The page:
I would love to see the story of William and Ellen Craft made into a movie or the story of Harriet Jacobs who hid for 7 years in the attic. But these are the ones we know. The story of any enslaved person who escaped would be interesting because these people not only risked their lives but the lives of their families and friends.

    To film it correctly is the more difficult part. Hollywood always attempts to make history more “interesting” by adding a love story or placing characters in the film that either never existed or are not correct for the scene. If you leave history as is and tell the story from the point of view of the person living it you garner understanding, empathy, and encourages the audience to go out a do more research on the individual(s) that are depicted in said film.

  6. Matt White

    Though it would have to be incredibly delicately done because of one of the main characters, I’d like to see a movie that focuses on Washington’s slaves. Washington’s (and the early Republic’s) relationship with slavery and his slaves would make for an intriguing film. The stories of the lives of the slaves are particularly compelling, and we know a great deal more about them than many other African-Americans of the period who were held as slaves simply because of the notoriety of Washington. In my mind, what could be a better way to dissect race and the debate about slavery than to explore the relationship between slavery and someone who is thought to represent all that is good about the United States: George Washington.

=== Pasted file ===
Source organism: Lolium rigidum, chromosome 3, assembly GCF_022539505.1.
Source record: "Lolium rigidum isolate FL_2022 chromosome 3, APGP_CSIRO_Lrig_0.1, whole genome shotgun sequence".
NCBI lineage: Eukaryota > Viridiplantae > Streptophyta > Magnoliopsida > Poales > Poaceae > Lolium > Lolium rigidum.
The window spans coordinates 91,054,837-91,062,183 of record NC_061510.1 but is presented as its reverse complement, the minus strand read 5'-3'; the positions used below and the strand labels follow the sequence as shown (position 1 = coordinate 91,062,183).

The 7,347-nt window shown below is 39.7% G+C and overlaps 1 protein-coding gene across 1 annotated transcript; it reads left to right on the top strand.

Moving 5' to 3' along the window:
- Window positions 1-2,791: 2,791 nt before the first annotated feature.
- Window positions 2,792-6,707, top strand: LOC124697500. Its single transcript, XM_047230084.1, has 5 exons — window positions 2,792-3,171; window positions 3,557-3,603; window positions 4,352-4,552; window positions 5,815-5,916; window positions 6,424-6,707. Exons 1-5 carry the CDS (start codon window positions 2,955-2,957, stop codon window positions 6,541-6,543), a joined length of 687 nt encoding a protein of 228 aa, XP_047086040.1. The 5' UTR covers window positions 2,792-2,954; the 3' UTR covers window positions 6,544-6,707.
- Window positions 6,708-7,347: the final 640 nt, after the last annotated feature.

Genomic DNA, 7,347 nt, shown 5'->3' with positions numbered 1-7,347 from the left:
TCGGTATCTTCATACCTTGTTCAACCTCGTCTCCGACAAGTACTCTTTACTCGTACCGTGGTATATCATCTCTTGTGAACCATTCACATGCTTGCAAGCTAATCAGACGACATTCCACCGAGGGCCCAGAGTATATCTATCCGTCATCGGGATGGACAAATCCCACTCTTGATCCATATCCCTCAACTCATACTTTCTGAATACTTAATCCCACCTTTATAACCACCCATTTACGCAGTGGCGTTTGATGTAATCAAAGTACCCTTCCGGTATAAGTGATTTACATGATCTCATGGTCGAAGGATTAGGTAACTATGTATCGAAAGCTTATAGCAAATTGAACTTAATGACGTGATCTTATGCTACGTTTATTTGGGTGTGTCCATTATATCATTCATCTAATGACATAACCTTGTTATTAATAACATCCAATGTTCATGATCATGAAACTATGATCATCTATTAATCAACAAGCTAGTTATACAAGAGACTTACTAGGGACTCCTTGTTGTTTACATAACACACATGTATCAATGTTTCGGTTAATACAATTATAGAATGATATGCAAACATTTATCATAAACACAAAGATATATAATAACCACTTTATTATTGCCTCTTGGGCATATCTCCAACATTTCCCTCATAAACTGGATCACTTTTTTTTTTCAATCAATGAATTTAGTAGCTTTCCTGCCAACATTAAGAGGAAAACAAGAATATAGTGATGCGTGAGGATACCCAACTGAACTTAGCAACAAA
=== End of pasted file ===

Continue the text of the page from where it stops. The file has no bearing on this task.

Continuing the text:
7. Kyle M. Stetz

    I’ve long felt that John Brown’s raid on Harper’s Ferry in October of 1859 would make for a great film. I could see such a film catering to many audiences be it history fans or the general movie-goer due to its dramatic events. Though this film might not portray the day-by-day institution of slavery, it could definitely address the larger debate, and in this case, the lengths at which some would go to eradicate the institution from America.

    As for a documentary, I’d like to see a multi-part series on slavery broken down first by time period and second by region. I think there is a widely held belief by most people that slavery was one thing from beginning to end. I’d also hazard a guess that when most Americans are asked about slavery they immediately think of the Civil War era, when in fact the Civil War is at the far end of the time-line. Each state had its own laws, customs etc. in regards to slavery; i.e. not all salves were picking cotton on huge plantations from 1619-1865. Break this documentary down into 17th/18th century and 19th century slavery, then by upper-south, mid-south, deep south, and gasp…northern slavery.

    Just some thoughts.